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What do you call the flattish green bit?

B3B3 South East LondonPosts: 23,648
I have flattish green areas that get mowed but never fed or watered. Scarifying is, well,  scarifying😱. There is some grass,moss and your usual mow-surviving wild flowers and weeds. There's one at the front and one at the back, but what should I call them? They're not lawns. They're not the stripey things you nurture and trim with a comb and scissors.
In London. Keen but lazy.


  • pansyfacepansyface PEAK DISTRICT DerbyshirePosts: 20,974
    I call ours “the Meadow”.

    But I’m a pretentious prat.😁
    Apophthegm -  a big word for a small thought.
  • B3B3 South East LondonPosts: 23,648
    I looked up 'sward'. That's getting closer.
    I don't think I'd get away with meadow😒
    In London. Keen but lazy.
  • AnniDAnniD South West UKPosts: 10,843
    I call it a waste of a good flower bed,  but my OH would beg to differ...
  • wild edgeswild edges The north west of south east WalesPosts: 8,639
    A yawn?
    Some people bring joy wherever they go. Others, whenever they go. - Mark Twain.
  • B3B3 South East LondonPosts: 23,648
    I use the stealth method of edging. A couple of inches off every year. Letting the plants overhang the grass helps too. You put the edge just outside them.
    In London. Keen but lazy.
  • BobTheGardenerBobTheGardener Leicestershire, UKPosts: 11,391
    @AnniD I really have called them 'flower beds' since I removed the last bits of anything resembling lawn well over 20 years ago. :) OH here considers the garden as something full of bitey, stingy, hay-fever-inducing things so only uses it to hang out the washing!  Her loss, my gain!  :D
    A trowel in the hand is worth a thousand lost under a bush.
  • AnniDAnniD South West UKPosts: 10,843
    I used to use the "tidying up the edges" excuse to gain an inch or two, until it got to the point where even my OH noticed what was happening. Reckon l made a good 6 inches all the way round though before that happened  B)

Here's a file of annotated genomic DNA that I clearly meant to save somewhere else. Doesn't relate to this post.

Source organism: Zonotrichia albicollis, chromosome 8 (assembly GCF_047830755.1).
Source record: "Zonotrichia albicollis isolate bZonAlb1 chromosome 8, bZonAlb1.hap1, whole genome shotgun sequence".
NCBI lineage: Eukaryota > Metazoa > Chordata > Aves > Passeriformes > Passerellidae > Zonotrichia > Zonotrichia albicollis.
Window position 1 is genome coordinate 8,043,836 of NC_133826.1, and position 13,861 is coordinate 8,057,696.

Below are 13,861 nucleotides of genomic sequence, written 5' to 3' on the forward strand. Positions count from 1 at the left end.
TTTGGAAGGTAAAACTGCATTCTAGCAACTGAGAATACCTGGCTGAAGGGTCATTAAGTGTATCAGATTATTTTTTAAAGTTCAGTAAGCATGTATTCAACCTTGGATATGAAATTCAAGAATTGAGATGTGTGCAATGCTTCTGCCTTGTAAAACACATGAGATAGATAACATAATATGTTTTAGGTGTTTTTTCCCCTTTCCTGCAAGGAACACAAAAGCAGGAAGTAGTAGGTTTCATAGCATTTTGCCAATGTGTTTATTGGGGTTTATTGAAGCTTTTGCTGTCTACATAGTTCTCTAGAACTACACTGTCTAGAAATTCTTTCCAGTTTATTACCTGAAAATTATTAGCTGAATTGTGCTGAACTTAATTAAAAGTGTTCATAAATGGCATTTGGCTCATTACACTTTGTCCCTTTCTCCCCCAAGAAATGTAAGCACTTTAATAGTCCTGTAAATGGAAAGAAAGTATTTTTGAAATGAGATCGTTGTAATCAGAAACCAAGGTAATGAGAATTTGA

• josusa47josusa47 Posts: 3,532
    In "The Mill on the Floss", George Eliot has Maggie Tulliver telling her brother Tom:  "Words can mean more than one thing:  there's 'lawn'; that means the stuff pocket-handkerchiefs are made of, as well as the grass-plot."  "Grass-plot" works for me.
  • raisingirlraisingirl East Devon, on the Edge of Exmoor.Posts: 6,212
    pansyface said:
    I call ours “the Meadow”.

    But I’m a pretentious prat.😁
    I have 3 apple trees and like to refer to them as 'the Orchard' :) 

    The part of my garden to which I occasionally apply a lawn mower is a blinking pain in the bum and it's going this year if the rain ever stops.
    “Light thinks it travels faster than anything but it is wrong. No matter how fast light travels, it finds the darkness has always got there first” 
  • DovefromaboveDovefromabove Central Norfolk UKPosts: 81,460
    edited February 2020
    I’m not allowed to get rid of the one in the back garden as OH has to have one so he can lie on his back and gaze up at the sky through the ash tree leaves in the daytime and the bats chasing the chafers at dusk.  

    As it’s in a hollow with a large ash tree and has (to me) a feeling of woodland planting around it ... from henceforth the patch of  grass, moss and wildflowers in the back garden will be known as The Glade. 😊 

    NB anyone making silly references to proprietary air fresheners will get NO CAKE!!! 
    “I am not lost, for I know where I am. But however, where I am may be lost.” Winnie the Pooh

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